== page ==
What is Financial Aid?

What is Financial Aid?
Financial aid consists of funds from federal, state, college or university, and private organization sources. These funds come in the form of grants, scholarships, loans, and part-time employment.

Grants and scholarships are often referred to as "gift aid" because they typically do not have to be repaid, as long as all eligibility and use agreements are kept.

Loans do have to be repaid, though there may be "forgiveness" opportunities for some loans, and many loans can be deferred, so repayment would not start until one leaves school. Student loans are at very favorable interest rates compared to other loans.

Part-time employment may be funded through state or federal work-study programs. (Of course a student can find his or her own employment without these programs.) Studies have shown that students who work part-time (under 20 hours a week) tend to do better academically than students who do not work.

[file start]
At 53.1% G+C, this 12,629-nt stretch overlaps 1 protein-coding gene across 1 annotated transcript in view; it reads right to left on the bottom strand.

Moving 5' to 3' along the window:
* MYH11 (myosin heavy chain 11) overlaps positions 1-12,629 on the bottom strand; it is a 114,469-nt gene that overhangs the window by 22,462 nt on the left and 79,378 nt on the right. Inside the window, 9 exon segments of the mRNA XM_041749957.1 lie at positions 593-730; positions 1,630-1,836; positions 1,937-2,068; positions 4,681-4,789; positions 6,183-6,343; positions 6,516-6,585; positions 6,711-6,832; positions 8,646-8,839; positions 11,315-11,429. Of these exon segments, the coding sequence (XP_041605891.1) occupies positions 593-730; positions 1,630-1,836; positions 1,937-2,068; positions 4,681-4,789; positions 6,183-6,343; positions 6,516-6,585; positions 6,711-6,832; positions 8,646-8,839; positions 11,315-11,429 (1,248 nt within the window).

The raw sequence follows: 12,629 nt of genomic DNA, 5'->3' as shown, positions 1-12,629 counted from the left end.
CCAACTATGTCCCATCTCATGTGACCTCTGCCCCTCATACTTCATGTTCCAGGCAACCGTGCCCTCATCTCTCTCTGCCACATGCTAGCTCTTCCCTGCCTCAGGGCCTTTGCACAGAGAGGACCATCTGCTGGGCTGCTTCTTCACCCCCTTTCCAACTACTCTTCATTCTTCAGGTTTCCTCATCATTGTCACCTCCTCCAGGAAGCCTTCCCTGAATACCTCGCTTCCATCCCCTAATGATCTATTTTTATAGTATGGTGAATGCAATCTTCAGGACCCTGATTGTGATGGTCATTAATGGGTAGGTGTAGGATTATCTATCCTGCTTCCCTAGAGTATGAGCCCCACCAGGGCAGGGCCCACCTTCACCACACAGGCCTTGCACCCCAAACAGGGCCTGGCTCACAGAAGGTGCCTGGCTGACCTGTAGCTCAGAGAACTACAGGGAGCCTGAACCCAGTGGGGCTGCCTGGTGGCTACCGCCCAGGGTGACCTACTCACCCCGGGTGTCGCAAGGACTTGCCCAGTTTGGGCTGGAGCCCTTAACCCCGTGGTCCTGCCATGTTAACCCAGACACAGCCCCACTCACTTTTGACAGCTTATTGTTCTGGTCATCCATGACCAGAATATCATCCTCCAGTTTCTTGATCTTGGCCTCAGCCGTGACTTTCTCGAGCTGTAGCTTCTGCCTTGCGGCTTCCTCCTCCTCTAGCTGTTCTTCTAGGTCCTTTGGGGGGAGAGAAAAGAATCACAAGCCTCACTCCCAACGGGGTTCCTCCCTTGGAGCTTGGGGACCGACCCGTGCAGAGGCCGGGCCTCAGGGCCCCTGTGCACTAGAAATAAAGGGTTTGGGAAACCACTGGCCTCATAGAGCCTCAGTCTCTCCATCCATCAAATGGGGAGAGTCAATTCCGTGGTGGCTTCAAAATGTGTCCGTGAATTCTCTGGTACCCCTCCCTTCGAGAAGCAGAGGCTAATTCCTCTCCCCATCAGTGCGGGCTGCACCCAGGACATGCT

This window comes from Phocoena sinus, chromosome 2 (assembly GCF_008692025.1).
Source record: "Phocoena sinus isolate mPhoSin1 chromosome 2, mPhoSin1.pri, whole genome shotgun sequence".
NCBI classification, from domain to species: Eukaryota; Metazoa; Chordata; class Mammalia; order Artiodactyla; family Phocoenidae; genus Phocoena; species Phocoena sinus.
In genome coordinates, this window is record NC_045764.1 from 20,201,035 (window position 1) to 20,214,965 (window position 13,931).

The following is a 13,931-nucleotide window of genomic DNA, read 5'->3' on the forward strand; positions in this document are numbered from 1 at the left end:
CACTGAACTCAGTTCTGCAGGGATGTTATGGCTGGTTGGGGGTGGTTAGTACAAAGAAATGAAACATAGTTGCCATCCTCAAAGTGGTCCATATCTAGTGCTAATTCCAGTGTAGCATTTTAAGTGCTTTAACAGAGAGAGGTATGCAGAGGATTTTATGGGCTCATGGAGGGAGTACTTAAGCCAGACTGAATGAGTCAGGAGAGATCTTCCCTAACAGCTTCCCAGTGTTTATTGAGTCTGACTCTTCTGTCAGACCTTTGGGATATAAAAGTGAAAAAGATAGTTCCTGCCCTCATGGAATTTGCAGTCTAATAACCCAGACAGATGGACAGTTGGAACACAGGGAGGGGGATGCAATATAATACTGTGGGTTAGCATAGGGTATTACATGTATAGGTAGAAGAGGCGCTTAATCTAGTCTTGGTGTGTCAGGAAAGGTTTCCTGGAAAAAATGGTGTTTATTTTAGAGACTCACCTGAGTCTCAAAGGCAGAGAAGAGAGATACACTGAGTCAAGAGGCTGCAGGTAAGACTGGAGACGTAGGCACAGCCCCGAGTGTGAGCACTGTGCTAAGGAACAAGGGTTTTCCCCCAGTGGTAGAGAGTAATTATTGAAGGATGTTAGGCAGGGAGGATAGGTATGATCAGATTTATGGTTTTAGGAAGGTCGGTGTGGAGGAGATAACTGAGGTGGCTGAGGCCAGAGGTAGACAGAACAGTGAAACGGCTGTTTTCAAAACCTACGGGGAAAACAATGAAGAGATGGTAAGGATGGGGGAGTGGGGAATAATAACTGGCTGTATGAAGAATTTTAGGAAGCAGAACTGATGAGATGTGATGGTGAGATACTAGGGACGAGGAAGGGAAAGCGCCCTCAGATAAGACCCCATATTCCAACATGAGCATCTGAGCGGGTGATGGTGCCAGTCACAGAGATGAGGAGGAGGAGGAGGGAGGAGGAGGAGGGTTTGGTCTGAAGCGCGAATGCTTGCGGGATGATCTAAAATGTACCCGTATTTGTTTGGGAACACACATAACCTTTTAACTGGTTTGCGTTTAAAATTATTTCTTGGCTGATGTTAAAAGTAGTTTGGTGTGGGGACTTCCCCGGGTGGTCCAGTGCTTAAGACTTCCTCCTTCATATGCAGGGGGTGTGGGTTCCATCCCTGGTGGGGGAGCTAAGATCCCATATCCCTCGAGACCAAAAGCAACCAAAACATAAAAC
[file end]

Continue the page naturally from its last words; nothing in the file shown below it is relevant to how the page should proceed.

Managing Student Debt
By maximizing "gift aid" (grants and scholarships) and income from part-time work, students can reduce the amount of money they need to borrow (loans) and thereby be in a better position financially when they leave school.

Apply Each Year
Students apply for financial aid funds each year using the Free Application For Federal Student Aid (FAFSA). The application asks about income assets and other information to determine eligibility for funds. Most funds are based on financial need, and are offered on a first come first serve basis. Students are encouraged to file these forms starting October 1 prior to the Fall term at the school they are interested in. Late applicants may lose the chance to receive certain funds.

Satisfactory Academic Progress
The student must meet all the academic standards for the school being attended, and must meet the detailed Satisfactory Academic Progress requirements published by the financial aid office of the school.

Close communication between the student and the financial aid office is very important so that financial aid administrators become aware of any changes to the student's academic plans, and so that students are apprised of all requirements.

Communication is also necessary to make sure forms and documentation are complete and received on time. Financial aid administrators usually cannot process applications that are incomplete.